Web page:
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  • Pair of red silk shoes with blue binding and white silk moon gate. Pointed toe, low heel, textile covered sole with visible stitching.
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Throughout many parts of Asia, Mandarin ducks are a symbol of marital harmony. Although a mated pair differs from each other in appearance, they form a perfect union. Chinese women with bound feet would sometimes allude to this when making shoes. When making a pair of “Mandarin duck” shoes, a woman would make each shoe in a similar shape but would embroider different designs and symbols on each shoe. This pair features different symbols, designs, and different fabrics on soles.

Mandarin duck gin lien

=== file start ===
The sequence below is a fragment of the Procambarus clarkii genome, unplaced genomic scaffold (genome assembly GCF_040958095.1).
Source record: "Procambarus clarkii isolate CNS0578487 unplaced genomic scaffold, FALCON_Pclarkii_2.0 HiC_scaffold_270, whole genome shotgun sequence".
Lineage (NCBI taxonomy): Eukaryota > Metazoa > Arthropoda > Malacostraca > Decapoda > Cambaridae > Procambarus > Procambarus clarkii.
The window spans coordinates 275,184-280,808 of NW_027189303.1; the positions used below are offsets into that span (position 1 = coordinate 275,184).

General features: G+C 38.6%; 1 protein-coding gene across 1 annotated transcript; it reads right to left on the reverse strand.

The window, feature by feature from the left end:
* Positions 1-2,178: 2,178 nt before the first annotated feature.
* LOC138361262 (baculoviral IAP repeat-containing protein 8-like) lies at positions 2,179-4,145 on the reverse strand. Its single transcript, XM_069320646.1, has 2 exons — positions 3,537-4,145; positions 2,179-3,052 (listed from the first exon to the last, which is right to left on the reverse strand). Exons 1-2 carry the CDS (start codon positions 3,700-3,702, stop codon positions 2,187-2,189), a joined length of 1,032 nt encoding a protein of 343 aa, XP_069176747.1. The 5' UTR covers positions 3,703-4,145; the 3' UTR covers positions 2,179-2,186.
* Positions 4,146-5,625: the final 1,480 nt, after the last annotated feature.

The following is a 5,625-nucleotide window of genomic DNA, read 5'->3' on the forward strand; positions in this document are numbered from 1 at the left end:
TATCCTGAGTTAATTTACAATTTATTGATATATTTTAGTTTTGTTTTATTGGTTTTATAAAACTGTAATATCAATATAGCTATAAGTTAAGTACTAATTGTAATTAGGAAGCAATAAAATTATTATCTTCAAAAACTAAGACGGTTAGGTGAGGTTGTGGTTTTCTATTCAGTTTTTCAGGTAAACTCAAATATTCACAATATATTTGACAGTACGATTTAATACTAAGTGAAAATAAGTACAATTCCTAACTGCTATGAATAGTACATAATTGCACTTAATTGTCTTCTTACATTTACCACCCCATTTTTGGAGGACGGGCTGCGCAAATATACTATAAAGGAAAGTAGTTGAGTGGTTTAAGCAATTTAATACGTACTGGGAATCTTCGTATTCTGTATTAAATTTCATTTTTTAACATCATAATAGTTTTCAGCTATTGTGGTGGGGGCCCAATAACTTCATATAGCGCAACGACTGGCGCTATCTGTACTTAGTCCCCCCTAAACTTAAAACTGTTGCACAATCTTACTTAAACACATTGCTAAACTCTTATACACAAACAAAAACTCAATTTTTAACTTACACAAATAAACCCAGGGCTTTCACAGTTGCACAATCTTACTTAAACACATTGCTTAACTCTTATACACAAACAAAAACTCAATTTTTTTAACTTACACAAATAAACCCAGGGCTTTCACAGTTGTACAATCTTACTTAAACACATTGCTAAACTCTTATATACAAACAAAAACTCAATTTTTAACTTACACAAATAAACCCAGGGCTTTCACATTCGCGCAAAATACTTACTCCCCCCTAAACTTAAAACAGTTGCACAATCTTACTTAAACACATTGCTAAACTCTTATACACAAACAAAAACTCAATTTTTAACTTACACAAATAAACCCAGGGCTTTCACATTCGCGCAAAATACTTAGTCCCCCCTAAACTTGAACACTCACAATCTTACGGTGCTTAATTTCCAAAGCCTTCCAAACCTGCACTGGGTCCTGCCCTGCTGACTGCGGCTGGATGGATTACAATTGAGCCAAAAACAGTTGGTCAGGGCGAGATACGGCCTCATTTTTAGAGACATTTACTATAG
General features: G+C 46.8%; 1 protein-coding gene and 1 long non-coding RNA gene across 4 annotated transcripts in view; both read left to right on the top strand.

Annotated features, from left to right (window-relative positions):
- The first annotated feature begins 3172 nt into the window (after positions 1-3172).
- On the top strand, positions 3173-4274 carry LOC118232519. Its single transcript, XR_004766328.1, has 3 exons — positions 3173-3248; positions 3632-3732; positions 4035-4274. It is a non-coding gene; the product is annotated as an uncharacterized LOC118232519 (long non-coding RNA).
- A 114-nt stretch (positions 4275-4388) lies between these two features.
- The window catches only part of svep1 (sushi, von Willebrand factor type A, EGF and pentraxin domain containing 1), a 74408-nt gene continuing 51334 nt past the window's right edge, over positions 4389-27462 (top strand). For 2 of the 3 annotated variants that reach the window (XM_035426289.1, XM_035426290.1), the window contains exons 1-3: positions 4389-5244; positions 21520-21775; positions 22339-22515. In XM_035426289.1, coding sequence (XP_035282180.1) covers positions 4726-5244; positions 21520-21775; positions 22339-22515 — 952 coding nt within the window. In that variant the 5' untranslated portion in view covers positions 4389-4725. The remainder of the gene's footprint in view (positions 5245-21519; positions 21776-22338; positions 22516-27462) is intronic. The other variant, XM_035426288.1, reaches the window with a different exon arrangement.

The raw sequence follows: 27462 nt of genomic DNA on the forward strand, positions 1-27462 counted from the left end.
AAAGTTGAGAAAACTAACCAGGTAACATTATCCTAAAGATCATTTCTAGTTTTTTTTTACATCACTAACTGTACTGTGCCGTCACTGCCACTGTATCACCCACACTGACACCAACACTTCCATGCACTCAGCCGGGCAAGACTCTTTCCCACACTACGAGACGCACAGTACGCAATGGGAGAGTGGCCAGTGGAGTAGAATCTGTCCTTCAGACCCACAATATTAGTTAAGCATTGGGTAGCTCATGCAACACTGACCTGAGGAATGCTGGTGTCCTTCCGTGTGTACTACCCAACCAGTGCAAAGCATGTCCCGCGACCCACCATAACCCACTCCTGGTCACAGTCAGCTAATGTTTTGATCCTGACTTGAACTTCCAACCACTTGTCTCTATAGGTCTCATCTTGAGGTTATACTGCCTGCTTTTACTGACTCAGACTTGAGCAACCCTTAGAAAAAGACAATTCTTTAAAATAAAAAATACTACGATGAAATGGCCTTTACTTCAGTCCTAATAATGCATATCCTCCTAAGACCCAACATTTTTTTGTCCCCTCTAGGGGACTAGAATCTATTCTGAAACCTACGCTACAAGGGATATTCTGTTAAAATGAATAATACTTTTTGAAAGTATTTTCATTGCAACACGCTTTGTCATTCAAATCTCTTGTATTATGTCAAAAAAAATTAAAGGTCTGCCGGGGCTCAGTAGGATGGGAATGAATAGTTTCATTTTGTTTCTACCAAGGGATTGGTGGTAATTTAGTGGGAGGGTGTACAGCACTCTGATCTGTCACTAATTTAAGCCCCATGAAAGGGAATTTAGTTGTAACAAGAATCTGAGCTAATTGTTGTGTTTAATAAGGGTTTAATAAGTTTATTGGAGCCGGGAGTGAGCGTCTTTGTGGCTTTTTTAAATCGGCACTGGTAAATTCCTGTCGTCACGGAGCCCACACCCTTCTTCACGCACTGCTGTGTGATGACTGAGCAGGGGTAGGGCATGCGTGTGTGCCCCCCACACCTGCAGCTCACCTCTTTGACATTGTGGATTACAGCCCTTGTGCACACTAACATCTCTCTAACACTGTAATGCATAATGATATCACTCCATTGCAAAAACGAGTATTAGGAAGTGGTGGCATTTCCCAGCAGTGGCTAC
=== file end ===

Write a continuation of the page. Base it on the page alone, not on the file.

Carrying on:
Ningbo, China, c. 1910
BSM P02.25

Small Stories

Imperial China

Chinese women of Han ethnicity had their feet bound when they were young girls. For more than 1,000 years, artificially dainty feet were considered an attribute of beauty as well as a means of conveying status and ethnic identity. Shoes also highlighted prized embroidery skills, as girls were responsible for making their own shoes.

When a girl reached marriageable age, a matchmaker would take a pair of her shoes to potential suitors, as the shoes conveyed a great deal of information about the girlís education and social class. Once a match was made, a young bride would make her wedding shoes, as well as other shoes for both herself and the women of her husbandís household. Many of these shoes incorporated symbolism that proclaimed the young brideís desire for a happy, fruitful and prosperous marriage.